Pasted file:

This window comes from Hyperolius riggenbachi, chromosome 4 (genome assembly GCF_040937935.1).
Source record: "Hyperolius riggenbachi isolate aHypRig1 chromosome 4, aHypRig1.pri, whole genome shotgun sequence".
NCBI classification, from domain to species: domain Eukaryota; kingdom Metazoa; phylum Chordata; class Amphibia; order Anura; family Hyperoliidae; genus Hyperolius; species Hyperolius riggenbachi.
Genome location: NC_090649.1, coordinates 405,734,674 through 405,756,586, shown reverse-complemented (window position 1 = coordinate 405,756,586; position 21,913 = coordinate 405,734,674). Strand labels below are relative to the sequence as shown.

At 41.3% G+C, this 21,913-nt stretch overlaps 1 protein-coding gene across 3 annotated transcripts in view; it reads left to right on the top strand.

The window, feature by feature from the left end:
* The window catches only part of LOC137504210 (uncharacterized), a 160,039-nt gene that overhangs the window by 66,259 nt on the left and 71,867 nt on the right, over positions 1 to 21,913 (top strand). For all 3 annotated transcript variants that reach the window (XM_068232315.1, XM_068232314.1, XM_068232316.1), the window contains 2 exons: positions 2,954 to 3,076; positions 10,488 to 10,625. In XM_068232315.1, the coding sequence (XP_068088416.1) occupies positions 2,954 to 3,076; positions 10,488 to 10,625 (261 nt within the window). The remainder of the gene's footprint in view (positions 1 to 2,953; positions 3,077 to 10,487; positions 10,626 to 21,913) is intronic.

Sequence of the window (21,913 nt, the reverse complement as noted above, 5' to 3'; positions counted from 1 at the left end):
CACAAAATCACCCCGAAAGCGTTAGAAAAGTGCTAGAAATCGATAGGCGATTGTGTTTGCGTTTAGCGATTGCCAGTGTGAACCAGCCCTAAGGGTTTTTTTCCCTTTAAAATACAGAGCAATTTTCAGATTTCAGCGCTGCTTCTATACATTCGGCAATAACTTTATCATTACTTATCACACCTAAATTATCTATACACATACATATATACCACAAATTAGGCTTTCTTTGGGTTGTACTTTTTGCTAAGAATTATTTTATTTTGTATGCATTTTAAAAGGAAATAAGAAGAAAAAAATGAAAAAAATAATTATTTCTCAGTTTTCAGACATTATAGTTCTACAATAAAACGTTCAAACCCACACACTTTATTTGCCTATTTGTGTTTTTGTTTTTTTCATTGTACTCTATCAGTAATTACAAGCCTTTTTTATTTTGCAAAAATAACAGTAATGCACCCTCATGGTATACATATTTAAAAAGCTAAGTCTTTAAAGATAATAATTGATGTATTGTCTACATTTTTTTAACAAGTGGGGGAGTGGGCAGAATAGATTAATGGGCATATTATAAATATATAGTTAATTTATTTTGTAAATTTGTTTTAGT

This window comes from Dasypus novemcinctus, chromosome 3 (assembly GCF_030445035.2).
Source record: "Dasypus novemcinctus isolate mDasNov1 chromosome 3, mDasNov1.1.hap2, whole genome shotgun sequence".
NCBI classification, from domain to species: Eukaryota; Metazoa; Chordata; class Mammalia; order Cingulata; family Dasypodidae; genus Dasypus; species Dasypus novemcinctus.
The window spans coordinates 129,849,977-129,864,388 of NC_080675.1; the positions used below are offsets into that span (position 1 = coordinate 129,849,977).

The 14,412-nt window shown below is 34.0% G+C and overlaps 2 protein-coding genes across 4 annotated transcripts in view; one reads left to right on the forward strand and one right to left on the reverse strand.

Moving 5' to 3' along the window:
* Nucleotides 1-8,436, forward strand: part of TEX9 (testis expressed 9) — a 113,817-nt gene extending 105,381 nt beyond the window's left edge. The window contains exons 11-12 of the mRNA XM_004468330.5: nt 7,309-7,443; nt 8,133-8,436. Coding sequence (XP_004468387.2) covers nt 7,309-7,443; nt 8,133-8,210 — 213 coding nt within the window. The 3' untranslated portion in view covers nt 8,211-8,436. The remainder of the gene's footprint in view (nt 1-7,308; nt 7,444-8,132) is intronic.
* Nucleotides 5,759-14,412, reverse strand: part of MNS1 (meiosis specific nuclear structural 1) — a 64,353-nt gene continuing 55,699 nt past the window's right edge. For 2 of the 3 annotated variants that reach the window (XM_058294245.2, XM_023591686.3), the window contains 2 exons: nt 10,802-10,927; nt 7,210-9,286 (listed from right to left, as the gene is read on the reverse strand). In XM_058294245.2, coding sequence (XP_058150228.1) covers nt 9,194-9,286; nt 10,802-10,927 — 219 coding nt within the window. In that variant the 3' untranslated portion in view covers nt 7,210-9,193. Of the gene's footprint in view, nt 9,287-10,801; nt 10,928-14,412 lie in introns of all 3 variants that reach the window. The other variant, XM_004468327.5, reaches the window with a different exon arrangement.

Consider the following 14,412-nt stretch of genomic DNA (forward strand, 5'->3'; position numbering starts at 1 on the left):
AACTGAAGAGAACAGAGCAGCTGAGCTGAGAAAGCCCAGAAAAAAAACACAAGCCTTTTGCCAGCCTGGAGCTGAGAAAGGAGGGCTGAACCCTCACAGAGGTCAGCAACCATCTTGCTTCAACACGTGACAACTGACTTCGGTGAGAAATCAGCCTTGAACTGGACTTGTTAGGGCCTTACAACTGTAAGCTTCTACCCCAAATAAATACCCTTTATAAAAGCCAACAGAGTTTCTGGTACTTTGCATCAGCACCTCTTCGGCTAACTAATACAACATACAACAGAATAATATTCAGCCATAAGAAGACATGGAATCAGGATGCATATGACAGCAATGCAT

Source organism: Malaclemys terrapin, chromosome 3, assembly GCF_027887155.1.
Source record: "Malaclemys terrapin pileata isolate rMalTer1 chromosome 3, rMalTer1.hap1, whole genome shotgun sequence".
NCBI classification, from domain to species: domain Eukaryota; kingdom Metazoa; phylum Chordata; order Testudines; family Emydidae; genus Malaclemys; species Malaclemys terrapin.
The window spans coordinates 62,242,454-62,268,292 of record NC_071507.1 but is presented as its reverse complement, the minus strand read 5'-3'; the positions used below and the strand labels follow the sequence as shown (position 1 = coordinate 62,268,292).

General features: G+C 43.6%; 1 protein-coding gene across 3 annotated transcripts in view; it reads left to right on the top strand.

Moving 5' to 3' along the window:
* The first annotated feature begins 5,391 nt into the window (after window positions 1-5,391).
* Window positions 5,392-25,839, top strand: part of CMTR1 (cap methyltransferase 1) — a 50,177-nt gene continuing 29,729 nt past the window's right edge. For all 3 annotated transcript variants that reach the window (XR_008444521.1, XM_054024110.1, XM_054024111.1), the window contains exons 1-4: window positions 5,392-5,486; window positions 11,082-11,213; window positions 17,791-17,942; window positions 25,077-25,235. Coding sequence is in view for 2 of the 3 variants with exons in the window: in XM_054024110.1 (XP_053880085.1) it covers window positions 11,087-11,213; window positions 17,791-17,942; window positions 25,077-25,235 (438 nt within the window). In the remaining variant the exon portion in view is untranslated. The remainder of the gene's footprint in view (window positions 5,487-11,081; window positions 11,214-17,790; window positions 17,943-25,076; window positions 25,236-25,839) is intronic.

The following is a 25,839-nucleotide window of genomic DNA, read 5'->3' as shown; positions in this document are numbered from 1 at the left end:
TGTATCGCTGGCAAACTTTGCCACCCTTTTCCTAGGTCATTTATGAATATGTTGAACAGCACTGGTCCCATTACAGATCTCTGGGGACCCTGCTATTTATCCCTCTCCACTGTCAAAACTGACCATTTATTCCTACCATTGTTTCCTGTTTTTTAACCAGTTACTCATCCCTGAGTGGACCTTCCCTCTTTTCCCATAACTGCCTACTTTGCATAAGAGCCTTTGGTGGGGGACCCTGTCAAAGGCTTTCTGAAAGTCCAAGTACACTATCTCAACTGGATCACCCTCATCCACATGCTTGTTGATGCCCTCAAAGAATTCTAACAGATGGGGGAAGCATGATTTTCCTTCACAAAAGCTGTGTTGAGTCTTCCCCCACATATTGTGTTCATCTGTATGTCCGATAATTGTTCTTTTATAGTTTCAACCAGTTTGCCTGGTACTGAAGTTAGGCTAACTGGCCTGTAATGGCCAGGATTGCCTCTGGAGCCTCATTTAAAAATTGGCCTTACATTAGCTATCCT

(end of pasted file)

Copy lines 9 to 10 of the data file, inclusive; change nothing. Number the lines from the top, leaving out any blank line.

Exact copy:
CACAAAATCACCCCGAAAGCGTTAGAAAAGTGCTAGAAATCGATAGGCGATTGTGTTTGCGTTTAGCGATTGCCAGTGTGAACCAGCCCTAAGGGTTTTTTTCCCTTTAAAATACAGAGCAATTTTCAGATTTCAGCGCTGCTTCTATACATTCGGCAATAACTTTATCATTACTTATCACACCTAAATTATCTATACACATACATATATACCACAAATTAGGCTTTCTTTGGGTTGTACTTTTTGCTAAGAATTATTTTATTTTGTATGCATTTTAAAAGGAAATAAGAAGAAAAAAATGAAAAAAATAATTATTTCTCAGTTTTCAGACATTATAGTTCTACAATAAAACGTTCAAACCCACACACTTTATTTGCCTATTTGTGTTTTTGTTTTTTTCATTGTACTCTATCAGTAATTACAAGCCTTTTTTATTTTGCAAAAATAACAGTAATGCACCCTCATGGTATACATATTTAAAAAGCTAAGTCTTTAAAGATAATAATTGATGTATTGTCTACATTTTTTTAACAAGTGGGGGAGTGGGCAGAATAGATTAATGGGCATATTATAAATATATAGTTAATTTATTTTGTAAATTTGTTTTAGT

This window comes from Dasypus novemcinctus, chromosome 3 (assembly GCF_030445035.2).